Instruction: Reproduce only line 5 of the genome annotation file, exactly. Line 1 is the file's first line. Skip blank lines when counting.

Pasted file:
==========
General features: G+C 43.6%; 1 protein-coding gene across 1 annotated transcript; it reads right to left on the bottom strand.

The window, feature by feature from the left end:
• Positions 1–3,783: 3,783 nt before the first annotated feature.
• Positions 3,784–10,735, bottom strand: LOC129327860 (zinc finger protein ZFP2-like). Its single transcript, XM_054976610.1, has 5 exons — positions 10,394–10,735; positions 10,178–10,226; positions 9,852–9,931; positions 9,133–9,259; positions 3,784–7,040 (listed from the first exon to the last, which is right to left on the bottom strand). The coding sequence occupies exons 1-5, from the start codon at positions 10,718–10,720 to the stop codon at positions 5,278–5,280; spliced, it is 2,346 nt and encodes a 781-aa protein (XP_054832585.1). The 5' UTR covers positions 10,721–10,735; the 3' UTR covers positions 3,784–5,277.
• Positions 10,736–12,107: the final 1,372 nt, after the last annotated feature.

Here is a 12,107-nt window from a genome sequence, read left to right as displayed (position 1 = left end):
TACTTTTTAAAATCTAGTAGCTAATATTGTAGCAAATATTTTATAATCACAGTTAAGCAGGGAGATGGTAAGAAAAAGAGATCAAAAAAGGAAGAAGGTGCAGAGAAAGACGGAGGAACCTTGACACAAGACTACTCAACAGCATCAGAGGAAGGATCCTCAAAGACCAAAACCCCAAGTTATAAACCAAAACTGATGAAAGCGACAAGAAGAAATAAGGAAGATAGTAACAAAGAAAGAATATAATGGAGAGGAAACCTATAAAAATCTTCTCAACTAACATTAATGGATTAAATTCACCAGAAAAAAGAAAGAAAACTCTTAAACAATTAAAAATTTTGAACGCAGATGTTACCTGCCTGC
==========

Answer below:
• Positions 10,736–12,107: the final 1,372 nt, after the last annotated feature.